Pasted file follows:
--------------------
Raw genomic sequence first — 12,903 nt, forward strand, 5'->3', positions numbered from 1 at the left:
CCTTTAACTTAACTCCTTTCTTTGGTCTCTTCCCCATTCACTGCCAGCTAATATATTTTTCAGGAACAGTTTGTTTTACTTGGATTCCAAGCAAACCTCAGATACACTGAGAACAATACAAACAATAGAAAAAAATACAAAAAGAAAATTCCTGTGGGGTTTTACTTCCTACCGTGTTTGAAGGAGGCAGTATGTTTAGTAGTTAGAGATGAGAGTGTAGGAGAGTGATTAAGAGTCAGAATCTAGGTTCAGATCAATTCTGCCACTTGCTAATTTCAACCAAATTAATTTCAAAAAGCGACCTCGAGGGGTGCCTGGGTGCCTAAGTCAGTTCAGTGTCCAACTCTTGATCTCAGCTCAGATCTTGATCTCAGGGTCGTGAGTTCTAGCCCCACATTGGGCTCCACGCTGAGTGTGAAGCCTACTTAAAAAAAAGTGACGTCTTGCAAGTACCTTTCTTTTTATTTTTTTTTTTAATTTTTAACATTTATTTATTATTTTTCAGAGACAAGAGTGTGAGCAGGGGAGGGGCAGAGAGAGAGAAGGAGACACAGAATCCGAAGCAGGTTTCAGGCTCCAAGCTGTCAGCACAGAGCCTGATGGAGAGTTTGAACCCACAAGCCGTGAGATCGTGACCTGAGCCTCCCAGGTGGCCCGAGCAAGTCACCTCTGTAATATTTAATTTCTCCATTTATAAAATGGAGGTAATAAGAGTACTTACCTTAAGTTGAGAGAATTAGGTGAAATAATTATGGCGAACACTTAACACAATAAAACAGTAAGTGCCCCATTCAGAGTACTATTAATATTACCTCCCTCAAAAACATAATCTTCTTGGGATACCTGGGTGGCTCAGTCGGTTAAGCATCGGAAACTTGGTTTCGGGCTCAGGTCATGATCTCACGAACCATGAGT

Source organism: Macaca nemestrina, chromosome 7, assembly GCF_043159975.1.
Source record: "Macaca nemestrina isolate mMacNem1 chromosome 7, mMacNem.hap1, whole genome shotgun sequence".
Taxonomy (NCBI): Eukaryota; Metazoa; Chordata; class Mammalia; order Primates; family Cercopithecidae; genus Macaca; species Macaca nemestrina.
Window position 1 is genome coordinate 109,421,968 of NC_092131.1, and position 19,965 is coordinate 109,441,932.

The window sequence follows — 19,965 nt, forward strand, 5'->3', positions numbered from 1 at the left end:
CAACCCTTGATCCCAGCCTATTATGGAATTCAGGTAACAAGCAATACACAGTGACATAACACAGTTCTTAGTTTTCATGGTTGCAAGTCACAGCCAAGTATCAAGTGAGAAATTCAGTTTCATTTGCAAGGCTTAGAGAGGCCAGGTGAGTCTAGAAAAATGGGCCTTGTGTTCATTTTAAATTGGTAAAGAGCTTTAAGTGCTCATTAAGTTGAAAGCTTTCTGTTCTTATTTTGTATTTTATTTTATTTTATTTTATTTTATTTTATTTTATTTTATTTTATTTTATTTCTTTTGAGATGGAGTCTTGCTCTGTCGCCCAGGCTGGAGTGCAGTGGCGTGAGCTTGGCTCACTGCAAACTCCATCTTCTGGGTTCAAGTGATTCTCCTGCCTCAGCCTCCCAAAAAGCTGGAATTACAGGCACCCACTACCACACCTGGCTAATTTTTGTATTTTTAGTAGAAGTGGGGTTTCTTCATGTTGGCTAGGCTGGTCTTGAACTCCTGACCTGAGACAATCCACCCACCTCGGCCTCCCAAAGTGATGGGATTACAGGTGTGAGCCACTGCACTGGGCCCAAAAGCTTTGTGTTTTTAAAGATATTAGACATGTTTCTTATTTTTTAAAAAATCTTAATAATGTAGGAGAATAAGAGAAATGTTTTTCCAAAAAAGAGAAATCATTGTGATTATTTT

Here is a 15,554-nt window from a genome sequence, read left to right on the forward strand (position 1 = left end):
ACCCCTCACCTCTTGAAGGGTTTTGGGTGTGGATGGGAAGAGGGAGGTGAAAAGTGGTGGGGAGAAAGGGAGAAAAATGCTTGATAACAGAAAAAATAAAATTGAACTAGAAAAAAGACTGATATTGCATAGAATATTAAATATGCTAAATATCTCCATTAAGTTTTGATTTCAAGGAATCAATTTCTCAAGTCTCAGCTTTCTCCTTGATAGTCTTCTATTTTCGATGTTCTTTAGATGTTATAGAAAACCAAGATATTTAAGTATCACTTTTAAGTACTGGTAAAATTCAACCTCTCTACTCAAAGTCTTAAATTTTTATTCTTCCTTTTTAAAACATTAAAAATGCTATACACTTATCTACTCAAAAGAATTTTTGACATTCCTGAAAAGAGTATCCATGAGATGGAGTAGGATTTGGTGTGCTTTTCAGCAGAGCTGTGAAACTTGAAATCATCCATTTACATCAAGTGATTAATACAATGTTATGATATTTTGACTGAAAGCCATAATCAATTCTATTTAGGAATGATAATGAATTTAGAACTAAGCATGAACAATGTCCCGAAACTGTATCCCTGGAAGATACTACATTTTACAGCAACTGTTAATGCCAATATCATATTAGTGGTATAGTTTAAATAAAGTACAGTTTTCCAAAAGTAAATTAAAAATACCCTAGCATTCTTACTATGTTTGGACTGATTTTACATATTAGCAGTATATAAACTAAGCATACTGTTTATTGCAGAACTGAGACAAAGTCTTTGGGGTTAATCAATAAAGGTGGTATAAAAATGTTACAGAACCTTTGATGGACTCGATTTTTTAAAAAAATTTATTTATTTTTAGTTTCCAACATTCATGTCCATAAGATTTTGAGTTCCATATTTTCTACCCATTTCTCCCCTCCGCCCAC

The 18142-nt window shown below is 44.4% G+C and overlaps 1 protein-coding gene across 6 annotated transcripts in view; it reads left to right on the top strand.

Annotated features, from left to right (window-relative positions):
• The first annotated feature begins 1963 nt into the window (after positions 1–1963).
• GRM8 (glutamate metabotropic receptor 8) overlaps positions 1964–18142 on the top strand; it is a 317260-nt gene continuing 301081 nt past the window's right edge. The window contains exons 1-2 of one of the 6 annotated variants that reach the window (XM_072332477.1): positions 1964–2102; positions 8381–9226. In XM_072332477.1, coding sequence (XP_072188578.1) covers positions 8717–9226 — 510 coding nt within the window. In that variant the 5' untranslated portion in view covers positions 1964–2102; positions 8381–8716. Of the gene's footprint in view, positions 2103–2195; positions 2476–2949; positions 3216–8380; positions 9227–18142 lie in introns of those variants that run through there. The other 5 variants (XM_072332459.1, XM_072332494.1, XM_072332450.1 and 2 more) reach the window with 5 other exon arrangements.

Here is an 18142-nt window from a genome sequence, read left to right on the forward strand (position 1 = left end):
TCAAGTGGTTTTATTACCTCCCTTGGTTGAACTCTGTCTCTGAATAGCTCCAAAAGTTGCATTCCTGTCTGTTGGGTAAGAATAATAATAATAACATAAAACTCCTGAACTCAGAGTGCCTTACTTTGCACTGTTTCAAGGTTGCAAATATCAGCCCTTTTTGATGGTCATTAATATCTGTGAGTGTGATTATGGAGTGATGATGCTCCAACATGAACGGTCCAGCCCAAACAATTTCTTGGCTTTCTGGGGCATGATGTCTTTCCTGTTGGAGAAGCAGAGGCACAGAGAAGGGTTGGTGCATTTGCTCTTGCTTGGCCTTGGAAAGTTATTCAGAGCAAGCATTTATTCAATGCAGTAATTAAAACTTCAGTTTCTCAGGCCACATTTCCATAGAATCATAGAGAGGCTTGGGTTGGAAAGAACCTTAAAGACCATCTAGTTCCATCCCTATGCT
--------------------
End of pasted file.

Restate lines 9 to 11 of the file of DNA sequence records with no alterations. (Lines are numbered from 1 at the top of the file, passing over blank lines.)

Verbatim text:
Here is a 15,554-nt window from a genome sequence, read left to right on the forward strand (position 1 = left end):
ACCCCTCACCTCTTGAAGGGTTTTGGGTGTGGATGGGAAGAGGGAGGTGAAAAGTGGTGGGGAGAAAGGGAGAAAAATGCTTGATAACAGAAAAAATAAAATTGAACTAGAAAAAAGACTGATATTGCATAGAATATTAAATATGCTAAATATCTCCATTAAGTTTTGATTTCAAGGAATCAATTTCTCAAGTCTCAGCTTTCTCCTTGATAGTCTTCTATTTTCGATGTTCTTTAGATGTTATAGAAAACCAAGATATTTAAGTATCACTTTTAAGTACTGGTAAAATTCAACCTCTCTACTCAAAGTCTTAAATTTTTATTCTTCCTTTTTAAAACATTAAAAATGCTATACACTTATCTACTCAAAAGAATTTTTGACATTCCTGAAAAGAGTATCCATGAGATGGAGTAGGATTTGGTGTGCTTTTCAGCAGAGCTGTGAAACTTGAAATCATCCATTTACATCAAGTGATTAATACAATGTTATGATATTTTGACTGAAAGCCATAATCAATTCTATTTAGGAATGATAATGAATTTAGAACTAAGCATGAACAATGTCCCGAAACTGTATCCCTGGAAGATACTACATTTTACAGCAACTGTTAATGCCAATATCATATTAGTGGTATAGTTTAAATAAAGTACAGTTTTCCAAAAGTAAATTAAAAATACCCTAGCATTCTTACTATGTTTGGACTGATTTTACATATTAGCAGTATATAAACTAAGCATACTGTTTATTGCAGAACTGAGACAAAGTCTTTGGGGTTAATCAATAAAGGTGGTATAAAAATGTTACAGAACCTTTGATGGACTCGATTTTTTAAAAAAATTTATTTATTTTTAGTTTCCAACATTCATGTCCATAAGATTTTGAGTTCCATATTTTCTACCCATTTCTCCCCTCCGCCCAC

The 18142-nt window shown below is 44.4% G+C and overlaps 1 protein-coding gene across 6 annotated transcripts in view; it reads left to right on the top strand.